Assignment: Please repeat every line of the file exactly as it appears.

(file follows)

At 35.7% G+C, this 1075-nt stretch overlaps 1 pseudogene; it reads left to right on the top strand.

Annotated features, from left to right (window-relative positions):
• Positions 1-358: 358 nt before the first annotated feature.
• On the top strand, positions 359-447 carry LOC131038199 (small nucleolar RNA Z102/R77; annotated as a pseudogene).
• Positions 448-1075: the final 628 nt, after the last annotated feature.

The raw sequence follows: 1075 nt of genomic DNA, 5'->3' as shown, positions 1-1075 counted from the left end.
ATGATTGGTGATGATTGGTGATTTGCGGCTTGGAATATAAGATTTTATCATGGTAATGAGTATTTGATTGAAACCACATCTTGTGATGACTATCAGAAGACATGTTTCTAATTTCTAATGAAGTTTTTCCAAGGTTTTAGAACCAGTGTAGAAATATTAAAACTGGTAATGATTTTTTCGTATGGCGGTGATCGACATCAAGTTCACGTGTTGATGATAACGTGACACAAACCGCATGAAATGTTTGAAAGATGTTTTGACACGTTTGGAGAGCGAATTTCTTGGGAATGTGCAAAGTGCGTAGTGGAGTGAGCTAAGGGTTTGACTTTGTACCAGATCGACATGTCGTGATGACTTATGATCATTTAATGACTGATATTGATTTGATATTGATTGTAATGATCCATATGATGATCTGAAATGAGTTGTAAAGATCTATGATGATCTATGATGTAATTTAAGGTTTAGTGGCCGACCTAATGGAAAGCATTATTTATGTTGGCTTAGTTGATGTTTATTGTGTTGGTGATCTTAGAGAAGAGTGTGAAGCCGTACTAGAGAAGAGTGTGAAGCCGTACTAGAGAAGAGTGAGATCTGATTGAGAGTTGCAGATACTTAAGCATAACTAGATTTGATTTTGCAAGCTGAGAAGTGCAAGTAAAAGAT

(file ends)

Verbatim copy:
At 35.7% G+C, this 1075-nt stretch overlaps 1 pseudogene; it reads left to right on the top strand.

Annotated features, from left to right (window-relative positions):
• Positions 1-358: 358 nt before the first annotated feature.
• On the top strand, positions 359-447 carry LOC131038199 (small nucleolar RNA Z102/R77; annotated as a pseudogene).
• Positions 448-1075: the final 628 nt, after the last annotated feature.

The raw sequence follows: 1075 nt of genomic DNA, 5'->3' as shown, positions 1-1075 counted from the left end.
ATGATTGGTGATGATTGGTGATTTGCGGCTTGGAATATAAGATTTTATCATGGTAATGAGTATTTGATTGAAACCACATCTTGTGATGACTATCAGAAGACATGTTTCTAATTTCTAATGAAGTTTTTCCAAGGTTTTAGAACCAGTGTAGAAATATTAAAACTGGTAATGATTTTTTCGTATGGCGGTGATCGACATCAAGTTCACGTGTTGATGATAACGTGACACAAACCGCATGAAATGTTTGAAAGATGTTTTGACACGTTTGGAGAGCGAATTTCTTGGGAATGTGCAAAGTGCGTAGTGGAGTGAGCTAAGGGTTTGACTTTGTACCAGATCGACATGTCGTGATGACTTATGATCATTTAATGACTGATATTGATTTGATATTGATTGTAATGATCCATATGATGATCTGAAATGAGTTGTAAAGATCTATGATGATCTATGATGTAATTTAAGGTTTAGTGGCCGACCTAATGGAAAGCATTATTTATGTTGGCTTAGTTGATGTTTATTGTGTTGGTGATCTTAGAGAAGAGTGTGAAGCCGTACTAGAGAAGAGTGTGAAGCCGTACTAGAGAAGAGTGAGATCTGATTGAGAGTTGCAGATACTTAAGCATAACTAGATTTGATTTTGCAAGCTGAGAAGTGCAAGTAAAAGAT